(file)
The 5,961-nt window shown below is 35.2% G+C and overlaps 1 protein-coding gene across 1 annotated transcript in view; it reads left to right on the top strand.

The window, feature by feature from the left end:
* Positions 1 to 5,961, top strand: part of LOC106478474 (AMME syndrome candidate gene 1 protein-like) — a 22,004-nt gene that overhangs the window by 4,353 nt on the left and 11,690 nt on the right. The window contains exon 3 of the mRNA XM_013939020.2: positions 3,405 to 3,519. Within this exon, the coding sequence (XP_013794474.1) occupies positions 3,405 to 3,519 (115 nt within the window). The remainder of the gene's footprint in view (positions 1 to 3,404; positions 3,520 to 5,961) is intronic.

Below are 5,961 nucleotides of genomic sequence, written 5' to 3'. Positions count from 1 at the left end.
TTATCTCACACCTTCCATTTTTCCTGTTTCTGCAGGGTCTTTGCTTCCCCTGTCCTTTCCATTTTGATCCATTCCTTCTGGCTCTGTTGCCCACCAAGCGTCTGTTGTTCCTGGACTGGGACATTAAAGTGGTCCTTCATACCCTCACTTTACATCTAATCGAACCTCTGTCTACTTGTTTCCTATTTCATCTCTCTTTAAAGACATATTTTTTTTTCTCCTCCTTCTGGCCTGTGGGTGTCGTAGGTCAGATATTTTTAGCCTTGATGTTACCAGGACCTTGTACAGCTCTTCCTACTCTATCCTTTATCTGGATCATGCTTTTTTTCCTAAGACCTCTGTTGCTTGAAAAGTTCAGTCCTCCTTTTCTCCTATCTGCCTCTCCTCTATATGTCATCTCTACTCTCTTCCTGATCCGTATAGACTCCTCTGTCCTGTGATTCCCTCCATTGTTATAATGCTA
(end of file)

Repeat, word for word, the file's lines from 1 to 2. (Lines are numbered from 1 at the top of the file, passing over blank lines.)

The 5,961-nt window shown below is 35.2% G+C and overlaps 1 protein-coding gene across 1 annotated transcript in view; it reads left to right on the top strand.

The window, feature by feature from the left end: